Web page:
Mainly used for clinical purposes, commercial applications although intuitive, friendly and automated, are also more rigid and limited. Examples of these are syngo DTI, Elite Neuro clinical solutions, or Functool and FiberTrak and others such as nordicICE Diffusion/DTI Module, iPlan® Fibertracking, Prism Clinical Imaging®, DynaSuite Neuro. On the other hand, Python based tools, especially the Nipy project (including tools such as Dipy, NiBabel, and Nipype) are more flexible and customizable, but less intuitive and user friendly (Millman and Brett, 2007).

One of the biggest challenges in DTI is to visualize and present the tensor information in an intuitive and easily understandable way. In fact, the high dimensionality of the data and the complex associations in diffusion tensors domain make this step quite problematic. Typical approaches consist of using tensor glyphs or reducing the dimensionality to one scalar (scalar indices) and to three dimensions (tractography). Tools such as Explore DTI, MedINRIA, and Slicer, among many others, enable all the before mentioned visualization schemes, as summarized in Table 2.

TABLE 2
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Table 2. A list of the main workflow steps implemented by the common DTI tools*.

2D visualization of scalar maps, the most common DTI visualization approach used by clinicians, is used due to its simplicity and instant visualization; however, this approach has limitations in the quantity of information presented. The two main diffusion indices, MD and FA, are based on the eigenvalues, which represent the magnitude of the diffusion process.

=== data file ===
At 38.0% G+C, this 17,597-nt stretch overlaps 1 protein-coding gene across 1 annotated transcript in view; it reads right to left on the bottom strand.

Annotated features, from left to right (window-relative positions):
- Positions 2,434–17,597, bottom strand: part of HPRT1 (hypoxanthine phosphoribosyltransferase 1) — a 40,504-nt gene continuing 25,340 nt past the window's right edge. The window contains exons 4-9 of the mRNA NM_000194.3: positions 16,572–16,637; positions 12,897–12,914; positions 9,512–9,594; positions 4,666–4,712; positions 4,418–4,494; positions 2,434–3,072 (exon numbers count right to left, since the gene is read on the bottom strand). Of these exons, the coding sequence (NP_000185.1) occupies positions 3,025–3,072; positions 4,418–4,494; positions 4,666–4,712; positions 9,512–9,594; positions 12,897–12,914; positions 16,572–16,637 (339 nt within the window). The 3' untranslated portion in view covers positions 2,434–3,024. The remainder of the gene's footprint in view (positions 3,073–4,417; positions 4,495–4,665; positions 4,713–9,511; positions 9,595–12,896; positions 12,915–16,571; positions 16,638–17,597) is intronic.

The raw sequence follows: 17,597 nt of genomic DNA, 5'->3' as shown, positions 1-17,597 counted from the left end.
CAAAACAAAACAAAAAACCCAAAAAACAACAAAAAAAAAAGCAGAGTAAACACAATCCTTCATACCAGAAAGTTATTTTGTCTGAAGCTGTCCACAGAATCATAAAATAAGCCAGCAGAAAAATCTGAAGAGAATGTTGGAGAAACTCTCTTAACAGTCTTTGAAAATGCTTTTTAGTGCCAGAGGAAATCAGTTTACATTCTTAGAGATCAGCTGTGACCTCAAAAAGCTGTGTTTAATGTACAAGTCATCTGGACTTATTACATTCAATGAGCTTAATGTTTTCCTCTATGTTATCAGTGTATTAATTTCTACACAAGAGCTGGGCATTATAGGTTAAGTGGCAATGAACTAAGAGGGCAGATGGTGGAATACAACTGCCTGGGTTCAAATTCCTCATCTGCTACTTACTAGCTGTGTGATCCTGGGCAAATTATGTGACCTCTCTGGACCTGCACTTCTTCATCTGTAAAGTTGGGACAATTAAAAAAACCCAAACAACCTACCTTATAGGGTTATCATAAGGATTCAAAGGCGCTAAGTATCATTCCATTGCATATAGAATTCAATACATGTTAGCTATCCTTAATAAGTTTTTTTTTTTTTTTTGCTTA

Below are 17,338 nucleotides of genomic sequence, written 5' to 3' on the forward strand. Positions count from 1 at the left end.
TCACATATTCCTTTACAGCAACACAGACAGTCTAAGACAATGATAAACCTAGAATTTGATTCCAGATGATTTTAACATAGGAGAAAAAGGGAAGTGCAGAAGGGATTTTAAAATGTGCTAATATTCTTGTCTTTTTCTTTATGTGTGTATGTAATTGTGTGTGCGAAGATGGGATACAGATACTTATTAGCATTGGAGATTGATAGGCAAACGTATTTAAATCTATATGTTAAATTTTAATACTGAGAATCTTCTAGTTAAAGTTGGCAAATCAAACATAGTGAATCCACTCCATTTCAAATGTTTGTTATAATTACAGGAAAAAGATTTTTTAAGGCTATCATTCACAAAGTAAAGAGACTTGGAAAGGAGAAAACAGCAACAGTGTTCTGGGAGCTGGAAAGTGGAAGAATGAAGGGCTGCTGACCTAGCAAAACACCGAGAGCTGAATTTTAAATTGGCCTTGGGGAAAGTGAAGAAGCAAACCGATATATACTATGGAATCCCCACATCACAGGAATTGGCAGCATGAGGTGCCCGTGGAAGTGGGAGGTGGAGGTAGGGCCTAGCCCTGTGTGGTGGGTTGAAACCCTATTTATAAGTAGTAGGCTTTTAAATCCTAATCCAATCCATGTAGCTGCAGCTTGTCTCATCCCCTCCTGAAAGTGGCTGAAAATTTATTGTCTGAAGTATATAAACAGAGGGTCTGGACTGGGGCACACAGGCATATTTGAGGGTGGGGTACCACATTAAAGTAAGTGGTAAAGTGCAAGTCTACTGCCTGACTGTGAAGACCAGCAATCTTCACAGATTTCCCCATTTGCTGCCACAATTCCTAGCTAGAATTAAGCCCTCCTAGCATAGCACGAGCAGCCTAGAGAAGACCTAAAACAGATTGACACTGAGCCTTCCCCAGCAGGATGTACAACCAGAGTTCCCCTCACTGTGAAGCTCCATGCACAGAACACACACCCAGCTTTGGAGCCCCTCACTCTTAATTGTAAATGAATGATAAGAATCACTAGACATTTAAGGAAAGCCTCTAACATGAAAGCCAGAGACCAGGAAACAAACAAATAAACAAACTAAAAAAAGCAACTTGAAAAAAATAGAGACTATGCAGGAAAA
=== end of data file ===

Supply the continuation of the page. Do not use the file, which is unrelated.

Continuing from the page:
MD, ADC, or trace, can be calculated by the mean of the three eigenvalues and correspond to the molecular diffusion rate (lower values mean low diffusivity) (Figure 1J):

MD=λ1+λ2+λ33=Dxx+Dyy+Dzz3=Trace3

where Dxx, Dyy, Dzz are the diagonal terms of the diffusion tensor.

Fractional Anisotropy is a normalized measure of the fraction of the tensor's magnitude due to anisotropic diffusion, corresponding to the degree of anisotropic diffusion or directionality and ranges from 0 (isotropic diffusion) to 1 (anisotropic diffusion):

FA=32(λ1D)2+(λ2D)2+(λ3D)2λ12+λ22+λ32

where D = (λ1 + λ2 + λ3)/3. FA has no information about the orientation (Figure 1I), its rotationally invariant. This can be deciphered by color-coded FA maps in which the color of each voxel demonstrates its main diffusion direction (Figure 1H). In these maps, red color represents left-to-right orientation, green posterior-to-anterior and blue inferior-to-superior diffusion. Other relevant DTI indices reported are trace (magnitude of diffusion in a voxel), Lattice Anisotropy Index (LAI—an intervoxel anisotropy measure with reduced sensitivity to noise), axial (derived from the largest eigenvalues and measures the rate of diffusion in the direction of fastest diffusion detecting longitudinal diffusion along axons), and radial diffusivity (derived from the second and third eigenvalues and measures the transverse direction of diffusion) (Basser and Pierpaoli, 1996; Vilanova et al., 2006; Jones, 2008; Abe et al., 2010; Chanraud et al., 2010). Typically, MD is higher in damaged tissues as a result of increased free diffusion; in contrast, FA decreases due to the loss of coherence in the main preferred diffusion direction. Importantly, software tools presented in Table 1 that can be used for tensor estimation also enable the calculation of some of the most commonly used scalar maps.